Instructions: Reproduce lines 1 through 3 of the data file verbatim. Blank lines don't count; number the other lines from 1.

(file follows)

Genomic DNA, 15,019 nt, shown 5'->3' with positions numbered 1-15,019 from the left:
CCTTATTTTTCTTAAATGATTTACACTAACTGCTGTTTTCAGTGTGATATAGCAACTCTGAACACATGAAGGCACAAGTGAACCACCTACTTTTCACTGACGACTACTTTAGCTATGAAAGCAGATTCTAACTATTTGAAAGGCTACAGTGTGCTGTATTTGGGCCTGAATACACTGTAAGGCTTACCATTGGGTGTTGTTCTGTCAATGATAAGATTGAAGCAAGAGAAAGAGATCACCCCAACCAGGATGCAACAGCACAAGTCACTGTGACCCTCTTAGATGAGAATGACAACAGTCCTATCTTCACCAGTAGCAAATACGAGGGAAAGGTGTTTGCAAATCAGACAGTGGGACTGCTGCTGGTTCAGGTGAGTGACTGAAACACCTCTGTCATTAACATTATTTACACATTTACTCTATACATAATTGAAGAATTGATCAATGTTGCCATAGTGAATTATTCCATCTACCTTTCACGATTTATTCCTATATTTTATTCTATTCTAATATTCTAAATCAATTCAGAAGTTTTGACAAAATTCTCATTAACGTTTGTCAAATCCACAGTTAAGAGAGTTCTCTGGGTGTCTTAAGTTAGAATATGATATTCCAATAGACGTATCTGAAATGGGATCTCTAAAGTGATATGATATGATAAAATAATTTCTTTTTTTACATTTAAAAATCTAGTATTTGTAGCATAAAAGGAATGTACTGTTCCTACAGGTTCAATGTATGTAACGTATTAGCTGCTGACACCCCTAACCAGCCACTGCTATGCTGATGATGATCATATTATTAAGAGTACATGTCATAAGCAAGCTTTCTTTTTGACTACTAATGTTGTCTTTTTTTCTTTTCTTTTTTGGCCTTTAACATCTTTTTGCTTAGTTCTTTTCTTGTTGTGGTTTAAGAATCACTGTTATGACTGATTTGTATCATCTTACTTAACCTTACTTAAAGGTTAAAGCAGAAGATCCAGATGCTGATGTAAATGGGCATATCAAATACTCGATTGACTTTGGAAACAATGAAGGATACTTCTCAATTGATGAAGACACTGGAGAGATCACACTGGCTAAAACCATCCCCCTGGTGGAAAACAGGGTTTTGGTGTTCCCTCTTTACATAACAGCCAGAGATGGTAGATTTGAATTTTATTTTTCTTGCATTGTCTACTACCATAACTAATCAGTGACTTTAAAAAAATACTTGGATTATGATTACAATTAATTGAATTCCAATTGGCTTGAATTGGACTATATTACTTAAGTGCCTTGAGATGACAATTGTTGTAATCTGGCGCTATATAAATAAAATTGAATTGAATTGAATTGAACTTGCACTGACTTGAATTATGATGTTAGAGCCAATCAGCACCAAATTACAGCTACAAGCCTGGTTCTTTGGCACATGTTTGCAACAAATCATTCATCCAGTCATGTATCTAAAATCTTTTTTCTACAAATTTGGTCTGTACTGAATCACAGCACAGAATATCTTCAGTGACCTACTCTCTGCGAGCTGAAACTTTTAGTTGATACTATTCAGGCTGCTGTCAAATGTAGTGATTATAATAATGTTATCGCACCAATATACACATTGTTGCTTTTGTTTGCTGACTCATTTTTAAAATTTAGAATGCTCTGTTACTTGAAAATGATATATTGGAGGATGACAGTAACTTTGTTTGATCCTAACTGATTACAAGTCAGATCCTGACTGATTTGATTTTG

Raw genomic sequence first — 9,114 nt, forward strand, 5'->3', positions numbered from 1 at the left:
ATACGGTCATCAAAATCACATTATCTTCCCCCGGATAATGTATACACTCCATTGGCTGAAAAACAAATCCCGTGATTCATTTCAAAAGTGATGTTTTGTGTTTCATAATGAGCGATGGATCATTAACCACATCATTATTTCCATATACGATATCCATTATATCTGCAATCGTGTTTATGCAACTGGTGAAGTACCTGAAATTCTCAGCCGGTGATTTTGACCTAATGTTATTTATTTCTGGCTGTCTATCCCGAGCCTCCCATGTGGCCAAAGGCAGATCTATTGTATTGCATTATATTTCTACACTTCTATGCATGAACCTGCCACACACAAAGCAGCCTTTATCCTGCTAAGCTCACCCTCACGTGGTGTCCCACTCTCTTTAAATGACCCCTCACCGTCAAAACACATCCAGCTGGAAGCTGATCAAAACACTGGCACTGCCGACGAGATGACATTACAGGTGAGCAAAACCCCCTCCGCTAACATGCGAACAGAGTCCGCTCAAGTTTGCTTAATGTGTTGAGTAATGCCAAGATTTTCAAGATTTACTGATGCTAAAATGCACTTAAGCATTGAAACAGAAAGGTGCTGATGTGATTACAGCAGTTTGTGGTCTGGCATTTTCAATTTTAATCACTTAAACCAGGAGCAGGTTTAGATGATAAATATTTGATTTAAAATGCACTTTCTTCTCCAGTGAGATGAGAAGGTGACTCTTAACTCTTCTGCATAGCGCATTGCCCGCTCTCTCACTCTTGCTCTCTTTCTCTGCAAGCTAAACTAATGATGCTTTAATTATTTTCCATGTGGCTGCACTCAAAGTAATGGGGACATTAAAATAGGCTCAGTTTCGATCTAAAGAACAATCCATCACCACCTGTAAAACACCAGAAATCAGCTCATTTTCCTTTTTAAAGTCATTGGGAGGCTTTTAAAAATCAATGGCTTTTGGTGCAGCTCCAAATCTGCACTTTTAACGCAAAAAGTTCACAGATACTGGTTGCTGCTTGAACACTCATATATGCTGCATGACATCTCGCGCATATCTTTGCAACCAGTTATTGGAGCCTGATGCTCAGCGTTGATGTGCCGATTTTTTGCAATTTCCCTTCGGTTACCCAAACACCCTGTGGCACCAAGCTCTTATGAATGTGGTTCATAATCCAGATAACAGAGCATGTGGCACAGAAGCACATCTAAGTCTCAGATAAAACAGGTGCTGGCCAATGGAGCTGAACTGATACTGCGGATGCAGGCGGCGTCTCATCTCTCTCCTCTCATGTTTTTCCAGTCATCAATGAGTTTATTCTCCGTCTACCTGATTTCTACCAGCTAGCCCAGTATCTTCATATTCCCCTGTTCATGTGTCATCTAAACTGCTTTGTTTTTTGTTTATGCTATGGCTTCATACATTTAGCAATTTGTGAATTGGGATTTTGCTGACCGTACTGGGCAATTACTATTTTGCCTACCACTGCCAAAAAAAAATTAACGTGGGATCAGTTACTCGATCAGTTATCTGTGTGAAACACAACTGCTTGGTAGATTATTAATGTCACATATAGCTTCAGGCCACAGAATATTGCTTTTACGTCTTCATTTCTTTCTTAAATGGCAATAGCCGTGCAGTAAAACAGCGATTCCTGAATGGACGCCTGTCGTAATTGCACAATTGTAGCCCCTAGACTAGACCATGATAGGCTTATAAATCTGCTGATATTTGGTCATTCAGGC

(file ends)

Genomic DNA, 15,019 nt, shown 5'->3' with positions numbered 1-15,019 from the left:
CCTTATTTTTCTTAAATGATTTACACTAACTGCTGTTTTCAGTGTGATATAGCAACTCTGAACACATGAAGGCACAAGTGAACCACCTACTTTTCACTGACGACTACTTTAGCTATGAAAGCAGATTCTAACTATTTGAAAGGCTACAGTGTGCTGTATTTGGGCCTGAATACACTGTAAGGCTTACCATTGGGTGTTGTTCTGTCAATGATAAGATTGAAGCAAGAGAAAGAGATCACCCCAACCAGGATGCAACAGCACAAGTCACTGTGACCCTCTTAGATGAGAATGACAACAGTCCTATCTTCACCAGTAGCAAATACGAGGGAAAGGTGTTTGCAAATCAGACAGTGGGACTGCTGCTGGTTCAGGTGAGTGACTGAAACACCTCTGTCATTAACATTATTTACACATTTACTCTATACATAATTGAAGAATTGATCAATGTTGCCATAGTGAATTATTCCATCTACCTTTCACGATTTATTCCTATATTTTATTCTATTCTAATATTCTAAATCAATTCAGAAGTTTTGACAAAATTCTCATTAACGTTTGTCAAATCCACAGTTAAGAGAGTTCTCTGGGTGTCTTAAGTTAGAATATGATATTCCAATAGACGTATCTGAAATGGGATCTCTAAAGTGATATGATATGATAAAATAATTTCTTTTTTTACATTTAAAAATCTAGTATTTGTAGCATAAAAGGAATGTACTGTTCCTACAGGTTCAATGTATGTAACGTATTAGCTGCTGACACCCCTAACCAGCCACTGCTATGCTGATGATGATCATATTATTAAGAGTACATGTCATAAGCAAGCTTTCTTTTTGACTACTAATGTTGTCTTTTTTTCTTTTCTTTTTTGGCCTTTAACATCTTTTTGCTTAGTTCTTTTCTTGTTGTGGTTTAAGAATCACTGTTATGACTGATTTGTATCATCTTACTTAACCTTACTTAAAGGTTAAAGCAGAAGATCCAGATGCTGATGTAAATGGGCATATCAAATACTCGATTGACTTTGGAAACAATGAAGGATACTTCTCAATTGATGAAGACACTGGAGAGATCACACTGGCTAAAACCATCCCCCTGGTGGAAAACAGGGTTTTGGTGTTCCCTCTTTACATAACAGCCAGAGATGGTAGATTTGAATTTTATTTTTCTTGCATTGTCTACTACCATAACTAATCAGTGACTTTAAAAAAATACTTGGATTATGATTACAATTAATTGAATTCCAATTGGCTTGAATTGGACTATATTACTTAAGTGCCTTGAGATGACAATTGTTGTAATCTGGCGCTATATAAATAAAATTGAATTGAATTGAATTGAACTTGCACTGACTTGAATTATGATGTTAGAGCCAATCAGCACCAAATTACAGCTACAAGCCTGGTTCTTTGGCACATGTTTGCAACAAATCATTCATCCAGTCATGTATCTAAAATCTTTTTTCTACAAATTTGGTCTGTACTGAATCACAGCACAGAATATCTTCAGTGACCTACTCTCTGCGAGCTGAAACTTTTAGTTGATACTATTCAGGCTGCTGTCAAATGTAGTGATTATAATAATGTTATCGCACCAATATACACATTGTTGCTTTTGTTTGCTGACTCATTTTTAAAATTTAGAATGCTCTGTTACTTGAAAATGATATATTGGAGGATGACAGTAACTTTGTTTGATCCTAACTGATTACAAGTCAGATCCTGACTGATTTGATTTTG

Raw genomic sequence first — 9,114 nt, forward strand, 5'->3', positions numbered from 1 at the left: